Lawsuit against accountant dropped

Because she’s repaid the stolen money, Missouri Attorney General Chris Koster said Thursday he’s dropping his civil lawsuit against a Holts Summit woman and her husband.

Based on guilty pleas, Stacy Griffin-Lowery, a former Missouri Veterans Commission accountant, was convicted in both the Cole County Circuit Court and the U.S. District Court for Eastern Missouri of embezzling money from the commission.

In each case, she was ordered to pay the commission back.

“We believe that the two payments of $17,665 and $90,191 — totaling $107,856 — resolves the direct outstanding losses attributable to Ms. Griffin-Lowery’s theft,” Veterans Commission Director Larry Kay said Thursday afternoon. “We are currently awaiting word from the federal office of Probation and Parole regarding how she will complete the 200 community service hours assigned to her.”

The case began in 2008 during a state auditor’s review of state-issued gas cards use in the Office of Administration.

State Auditor Susan Montee and commission officials noted last April that Julie Miller, a certified public accountant and Veterans Commission supervisor, found some questionable charges on Griffin-Lowery’s state-issued procurement and fuel cards, and brought that information to her bosses and to the auditors.

Griffin-Lowery was fired in February 2008 and, after auditors delivered their findings to the Cole County prosecutor’s office, charged with felony stealing in March 2008.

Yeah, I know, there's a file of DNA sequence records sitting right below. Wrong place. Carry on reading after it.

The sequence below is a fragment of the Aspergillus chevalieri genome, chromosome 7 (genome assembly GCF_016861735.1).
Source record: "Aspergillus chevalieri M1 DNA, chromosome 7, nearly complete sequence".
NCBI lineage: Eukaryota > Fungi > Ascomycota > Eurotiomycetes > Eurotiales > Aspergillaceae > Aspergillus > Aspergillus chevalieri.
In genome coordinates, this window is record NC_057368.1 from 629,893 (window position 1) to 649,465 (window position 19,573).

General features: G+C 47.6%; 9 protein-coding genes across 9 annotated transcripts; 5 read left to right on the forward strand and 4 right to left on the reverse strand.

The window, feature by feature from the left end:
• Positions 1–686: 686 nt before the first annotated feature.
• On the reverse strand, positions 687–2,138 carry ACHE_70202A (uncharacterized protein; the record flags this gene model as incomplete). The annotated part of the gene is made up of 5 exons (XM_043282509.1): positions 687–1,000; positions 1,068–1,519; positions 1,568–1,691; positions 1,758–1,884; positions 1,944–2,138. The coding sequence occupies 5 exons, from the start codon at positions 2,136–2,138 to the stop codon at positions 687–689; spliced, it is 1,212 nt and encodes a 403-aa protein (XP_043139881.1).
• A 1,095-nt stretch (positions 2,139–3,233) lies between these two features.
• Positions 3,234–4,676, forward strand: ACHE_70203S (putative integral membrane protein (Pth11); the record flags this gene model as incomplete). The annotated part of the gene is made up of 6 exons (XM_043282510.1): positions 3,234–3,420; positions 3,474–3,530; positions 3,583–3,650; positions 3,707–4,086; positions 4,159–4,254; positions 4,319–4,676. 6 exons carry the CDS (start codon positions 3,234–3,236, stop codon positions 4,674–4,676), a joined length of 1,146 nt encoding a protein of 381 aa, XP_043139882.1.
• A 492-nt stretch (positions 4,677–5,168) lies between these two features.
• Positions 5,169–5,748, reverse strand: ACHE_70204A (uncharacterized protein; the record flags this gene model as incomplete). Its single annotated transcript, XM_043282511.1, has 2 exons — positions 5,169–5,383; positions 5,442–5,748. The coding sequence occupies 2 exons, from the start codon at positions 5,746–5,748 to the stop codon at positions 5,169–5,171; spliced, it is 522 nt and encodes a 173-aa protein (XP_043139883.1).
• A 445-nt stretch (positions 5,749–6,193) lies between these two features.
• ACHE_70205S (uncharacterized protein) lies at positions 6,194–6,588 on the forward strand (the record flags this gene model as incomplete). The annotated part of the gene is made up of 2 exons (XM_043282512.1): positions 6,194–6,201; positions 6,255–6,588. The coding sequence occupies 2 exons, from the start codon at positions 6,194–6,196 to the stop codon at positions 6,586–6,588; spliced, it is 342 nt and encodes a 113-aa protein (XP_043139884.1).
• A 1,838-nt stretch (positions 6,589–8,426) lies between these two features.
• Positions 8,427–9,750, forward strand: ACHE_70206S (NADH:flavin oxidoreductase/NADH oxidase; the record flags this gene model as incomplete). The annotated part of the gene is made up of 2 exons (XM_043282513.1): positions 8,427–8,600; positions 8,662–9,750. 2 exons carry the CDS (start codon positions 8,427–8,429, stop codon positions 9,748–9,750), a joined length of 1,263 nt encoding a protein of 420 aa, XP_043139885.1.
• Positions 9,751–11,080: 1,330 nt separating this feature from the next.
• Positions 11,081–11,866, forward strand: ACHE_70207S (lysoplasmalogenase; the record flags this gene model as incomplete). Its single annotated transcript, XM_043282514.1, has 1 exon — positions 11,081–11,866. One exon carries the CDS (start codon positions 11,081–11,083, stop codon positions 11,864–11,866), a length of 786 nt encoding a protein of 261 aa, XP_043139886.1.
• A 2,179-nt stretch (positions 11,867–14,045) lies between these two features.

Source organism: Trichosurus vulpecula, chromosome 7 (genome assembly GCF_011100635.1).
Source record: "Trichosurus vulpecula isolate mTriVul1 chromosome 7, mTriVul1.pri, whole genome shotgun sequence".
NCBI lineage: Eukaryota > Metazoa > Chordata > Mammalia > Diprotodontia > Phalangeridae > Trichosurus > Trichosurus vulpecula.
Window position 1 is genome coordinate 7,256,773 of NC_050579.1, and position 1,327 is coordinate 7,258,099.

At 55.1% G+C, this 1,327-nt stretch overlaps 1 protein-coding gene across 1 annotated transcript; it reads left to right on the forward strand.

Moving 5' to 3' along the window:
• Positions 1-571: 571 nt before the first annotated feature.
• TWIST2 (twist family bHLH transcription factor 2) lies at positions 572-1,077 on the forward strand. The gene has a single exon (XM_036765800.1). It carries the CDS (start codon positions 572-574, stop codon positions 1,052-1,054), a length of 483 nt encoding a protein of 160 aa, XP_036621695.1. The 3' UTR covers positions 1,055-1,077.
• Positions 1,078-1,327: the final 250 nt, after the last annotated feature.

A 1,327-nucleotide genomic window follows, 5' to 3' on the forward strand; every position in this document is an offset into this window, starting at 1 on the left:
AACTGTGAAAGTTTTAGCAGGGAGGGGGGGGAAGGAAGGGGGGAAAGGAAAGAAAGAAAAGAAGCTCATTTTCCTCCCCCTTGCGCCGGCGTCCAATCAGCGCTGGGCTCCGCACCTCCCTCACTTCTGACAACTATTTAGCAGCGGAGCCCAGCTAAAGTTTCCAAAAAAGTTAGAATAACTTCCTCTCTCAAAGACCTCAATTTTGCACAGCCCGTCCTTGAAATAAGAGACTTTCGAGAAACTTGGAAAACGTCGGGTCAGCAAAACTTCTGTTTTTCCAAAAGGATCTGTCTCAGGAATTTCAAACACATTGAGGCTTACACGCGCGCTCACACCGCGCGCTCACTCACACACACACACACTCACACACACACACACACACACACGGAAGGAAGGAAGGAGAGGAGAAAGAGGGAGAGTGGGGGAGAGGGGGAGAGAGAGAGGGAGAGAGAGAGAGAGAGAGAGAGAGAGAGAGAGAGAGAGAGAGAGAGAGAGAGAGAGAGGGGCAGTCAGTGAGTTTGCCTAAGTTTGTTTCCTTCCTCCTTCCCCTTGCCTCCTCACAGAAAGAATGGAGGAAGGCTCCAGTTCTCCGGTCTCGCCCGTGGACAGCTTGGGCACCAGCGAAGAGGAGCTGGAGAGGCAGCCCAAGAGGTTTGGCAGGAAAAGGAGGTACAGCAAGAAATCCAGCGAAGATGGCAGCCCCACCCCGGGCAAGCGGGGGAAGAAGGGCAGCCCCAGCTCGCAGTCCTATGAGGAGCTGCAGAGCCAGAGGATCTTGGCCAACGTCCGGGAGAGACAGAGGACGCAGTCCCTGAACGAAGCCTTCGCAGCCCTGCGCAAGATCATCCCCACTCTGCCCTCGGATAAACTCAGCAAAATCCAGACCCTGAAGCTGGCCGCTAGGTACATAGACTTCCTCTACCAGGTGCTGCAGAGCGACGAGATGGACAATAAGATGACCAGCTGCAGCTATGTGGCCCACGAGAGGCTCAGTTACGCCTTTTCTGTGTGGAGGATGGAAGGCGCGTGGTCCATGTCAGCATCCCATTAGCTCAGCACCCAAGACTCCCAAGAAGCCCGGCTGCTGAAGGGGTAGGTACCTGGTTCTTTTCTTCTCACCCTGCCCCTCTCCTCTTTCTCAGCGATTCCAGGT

She pleaded guilty to the charges that June, under an agreement that the more than $17,000 reported as missing in the first audit was all she would be liable for.

Kay told reporters last April: “The auditors came in, in April 2008 ... and they searched the left- and right-limits of that scheme all the way to the very end, and were convinced they had it all.”

But, when Montee’s staff did a followup audit at Kay’s request, as part of his taking over in 2009 as executive director following a year-long assignment to Kosovo, they discovered a companion scheme involving credit cards, where Griffin-Lowery reportedly went online as her own supervisor to approve the assignment of several personal credit cards to her name, then later to approve her use of those cards.

That resulted in more than $90,000 being taken, and led to Koster’s filing his civil suit in Cole County last April, seeking a return of the additional money.

“This employee betrayed the trust of the brave men and women served by her agency,” Koster said Thursday. “She has now appropriately taken responsibility for her actions and obeyed the directives of the federal court.”

Montee said both schemes occurred between June 2006 and February 2008, and that no other commission employee was involved.

Because of the 2008 plea agreement in the first state circuit court case, that prevented Prosecutor Mark Richardson from seeking more criminal charges, U.S. Attorney Richard Callahan — a former Cole County prosecutor and circuit judge — won a federal grand jury’s three-count indictment in June for stealing money from the Veterans Commission programs.

After pleading guilty in federal court in St. Louis, Griffin-Lowery was placed on three years probation and ordered to repay all the missing money and do 200 hours of community service.

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